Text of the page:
Tony Thompson visits MHS

Reading Assembly


A celebration of reading and writing was a focus of last Junior Assembly. We were fortunate to have a visit from Melbourne author, Tony Thompson who shared his own journey to the dream job of being an author. No doubt many of our boys would have felt inspired by Tony’s evident love of literature and passion for writing. During Assembly Tony presented Reading Awards to the following students for sustained and balanced reading, across a range of genres and including some very interesting and challenging reads.

Patrick Phung, 9C                                                       Xavier Kelly 9F
Nikhil Chalisgaonkar, 9F                                             Sean Wong 9G
John Li, 9J                                                                   Noel Augustine 9K
Callum Wigg, 9L

Kevin Kim 10A                                                           Vaibhav Malhotra, 10A
Sam Loh, 10J                                                             Nick Wang 10K
Mahen Pathirana, 10L

Writing workshop

Many of our keen writers signed up for a double period workshop with Tony focussing on the challenging aspect of interacting characters with settings. In a series of carefully constructed writing activities students produced some very engaging and intricate story lines. Equally impressive was their delight and generosity in sharing unedited first drafts with the group and with us:

Activity 1: Creating a setting



The man sat in the corner of the room looking towards the opposite wall. The room itself was silent, save for the shallow breathing of the man and the occasional rasping of chairs as he adjusted positions. The sun never slanted through the narrow grill in the top left corner, never tried. A dark puddle had formed a few feet away from the man, flies lazily buzzing above it; not even the flies would pay any attention to him. And yet the man kept looking, transfixed, towards the opposite end of the room. The ‘End’, they called it, the name of the man’s predicament. He himself had no home; it was easier to forget that way. Leo Year 9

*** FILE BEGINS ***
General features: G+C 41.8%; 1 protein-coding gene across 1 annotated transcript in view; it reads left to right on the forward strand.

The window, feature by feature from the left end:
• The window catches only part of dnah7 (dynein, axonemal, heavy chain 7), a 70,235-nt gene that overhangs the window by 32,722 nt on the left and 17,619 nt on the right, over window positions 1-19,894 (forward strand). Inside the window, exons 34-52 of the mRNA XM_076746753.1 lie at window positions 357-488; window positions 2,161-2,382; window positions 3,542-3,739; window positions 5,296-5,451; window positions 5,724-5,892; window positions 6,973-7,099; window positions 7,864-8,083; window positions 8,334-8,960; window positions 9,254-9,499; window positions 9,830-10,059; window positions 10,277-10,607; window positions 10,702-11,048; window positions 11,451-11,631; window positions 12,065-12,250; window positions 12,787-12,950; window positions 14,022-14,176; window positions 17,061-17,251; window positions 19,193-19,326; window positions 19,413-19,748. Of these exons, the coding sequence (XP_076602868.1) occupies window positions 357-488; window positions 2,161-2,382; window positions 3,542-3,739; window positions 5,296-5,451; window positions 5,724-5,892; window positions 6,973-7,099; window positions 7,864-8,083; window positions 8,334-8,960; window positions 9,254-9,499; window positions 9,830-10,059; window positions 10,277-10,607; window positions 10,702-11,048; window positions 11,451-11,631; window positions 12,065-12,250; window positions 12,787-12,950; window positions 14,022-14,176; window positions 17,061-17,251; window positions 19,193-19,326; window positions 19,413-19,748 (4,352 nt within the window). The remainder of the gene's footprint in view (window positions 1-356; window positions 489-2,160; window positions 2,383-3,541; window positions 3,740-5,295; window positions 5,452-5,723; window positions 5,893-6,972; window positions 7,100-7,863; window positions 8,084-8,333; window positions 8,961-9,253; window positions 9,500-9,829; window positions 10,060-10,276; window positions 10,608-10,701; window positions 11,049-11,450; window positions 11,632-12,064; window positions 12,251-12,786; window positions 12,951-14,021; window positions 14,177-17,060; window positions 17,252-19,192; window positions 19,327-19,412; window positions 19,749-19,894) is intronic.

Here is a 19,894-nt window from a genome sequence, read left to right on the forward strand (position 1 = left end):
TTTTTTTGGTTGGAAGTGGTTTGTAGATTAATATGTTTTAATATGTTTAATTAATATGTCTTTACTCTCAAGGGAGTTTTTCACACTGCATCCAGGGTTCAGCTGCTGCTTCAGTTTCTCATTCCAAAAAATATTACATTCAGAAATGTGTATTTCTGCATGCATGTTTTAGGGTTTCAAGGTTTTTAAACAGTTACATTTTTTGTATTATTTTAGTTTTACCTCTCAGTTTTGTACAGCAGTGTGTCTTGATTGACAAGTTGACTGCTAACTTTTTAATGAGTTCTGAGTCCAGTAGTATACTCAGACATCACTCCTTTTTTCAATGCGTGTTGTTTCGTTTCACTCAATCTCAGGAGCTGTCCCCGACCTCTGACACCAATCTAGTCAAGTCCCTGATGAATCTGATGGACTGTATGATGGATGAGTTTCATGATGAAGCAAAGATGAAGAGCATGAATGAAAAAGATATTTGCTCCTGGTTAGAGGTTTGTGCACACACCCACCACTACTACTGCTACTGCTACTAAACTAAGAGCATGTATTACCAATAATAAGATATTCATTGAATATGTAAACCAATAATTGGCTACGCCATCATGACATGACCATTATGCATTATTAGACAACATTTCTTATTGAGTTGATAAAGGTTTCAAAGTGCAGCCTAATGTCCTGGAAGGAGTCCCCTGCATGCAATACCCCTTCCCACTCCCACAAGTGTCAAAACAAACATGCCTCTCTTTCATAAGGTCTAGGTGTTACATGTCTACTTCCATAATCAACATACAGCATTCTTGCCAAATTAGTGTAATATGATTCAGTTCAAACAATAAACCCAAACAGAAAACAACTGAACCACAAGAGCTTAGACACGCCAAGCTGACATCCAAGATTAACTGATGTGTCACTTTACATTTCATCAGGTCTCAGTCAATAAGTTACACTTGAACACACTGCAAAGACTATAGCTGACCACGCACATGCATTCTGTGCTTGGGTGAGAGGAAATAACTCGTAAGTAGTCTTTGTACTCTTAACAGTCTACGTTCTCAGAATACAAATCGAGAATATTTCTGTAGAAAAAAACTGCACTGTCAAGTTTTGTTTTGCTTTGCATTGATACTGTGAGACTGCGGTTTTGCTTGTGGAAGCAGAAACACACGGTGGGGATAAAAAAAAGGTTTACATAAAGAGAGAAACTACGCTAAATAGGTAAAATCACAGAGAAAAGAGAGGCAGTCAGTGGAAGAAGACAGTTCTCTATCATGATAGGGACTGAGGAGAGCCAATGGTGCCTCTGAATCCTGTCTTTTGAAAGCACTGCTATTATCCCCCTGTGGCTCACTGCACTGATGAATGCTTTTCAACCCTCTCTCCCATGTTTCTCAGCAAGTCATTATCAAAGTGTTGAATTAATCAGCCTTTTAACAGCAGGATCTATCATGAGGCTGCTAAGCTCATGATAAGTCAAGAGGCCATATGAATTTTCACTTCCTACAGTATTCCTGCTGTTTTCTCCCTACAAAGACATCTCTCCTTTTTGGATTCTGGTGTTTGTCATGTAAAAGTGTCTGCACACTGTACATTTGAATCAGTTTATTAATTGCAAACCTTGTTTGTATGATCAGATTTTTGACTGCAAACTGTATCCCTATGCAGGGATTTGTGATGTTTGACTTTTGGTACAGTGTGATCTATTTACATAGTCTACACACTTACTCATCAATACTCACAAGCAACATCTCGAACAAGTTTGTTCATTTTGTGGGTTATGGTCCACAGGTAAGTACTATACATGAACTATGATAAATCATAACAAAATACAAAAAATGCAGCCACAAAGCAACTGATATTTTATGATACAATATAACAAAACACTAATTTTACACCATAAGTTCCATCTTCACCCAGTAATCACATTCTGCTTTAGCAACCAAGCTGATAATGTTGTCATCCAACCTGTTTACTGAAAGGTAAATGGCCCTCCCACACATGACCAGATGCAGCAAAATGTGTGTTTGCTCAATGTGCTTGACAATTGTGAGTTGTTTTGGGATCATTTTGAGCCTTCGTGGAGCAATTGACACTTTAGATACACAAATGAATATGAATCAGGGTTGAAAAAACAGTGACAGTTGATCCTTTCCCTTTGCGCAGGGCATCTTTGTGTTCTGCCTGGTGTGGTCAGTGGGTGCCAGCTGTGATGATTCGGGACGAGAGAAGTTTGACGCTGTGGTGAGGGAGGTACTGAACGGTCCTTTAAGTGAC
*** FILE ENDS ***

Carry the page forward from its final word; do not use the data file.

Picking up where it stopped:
The room was of an explicit design, unlike anything I have ever seen before. A pristine chandelier hung low from the ceiling, while the walls were lined up with old furniture filled with cobwebs and a layer of fine dust on top of them. In the epi-centre of the room, an out-of-place object drew my attention. It was a workspace and a bed fused together. I touched the angular and odd shapes that made up most of this fusion, and a shock was instantly sent up my spine. This bed, no, this weird piece of furniture, looked like some high-tech death machine had been sent through time and space to this room. This room was an uncomprehendable blend of old and new. No, “out-of-worldly” would be a better, more accurate word to describe the room, and I was not sure if I liked it or not. I sat down quite cautiously on the bed. The blanket looked just like a regular one, except it felt like liquid in the form of a solid, giving a rather strange feeling. Fused to it beside the bed… Bryan, Year 10


The room is quiet, with air of silent watching. The vivid colours of the painting sharply contrast with the dull colours of the walls behind them. The couches in the middle of the room are littered with whiney travellers and children who seem like they’ve been looking at the same thing for hours. The paintings look so real, like if you turned around they would pull a face at you… Noah, Year 9

Activity 2: Introducing a character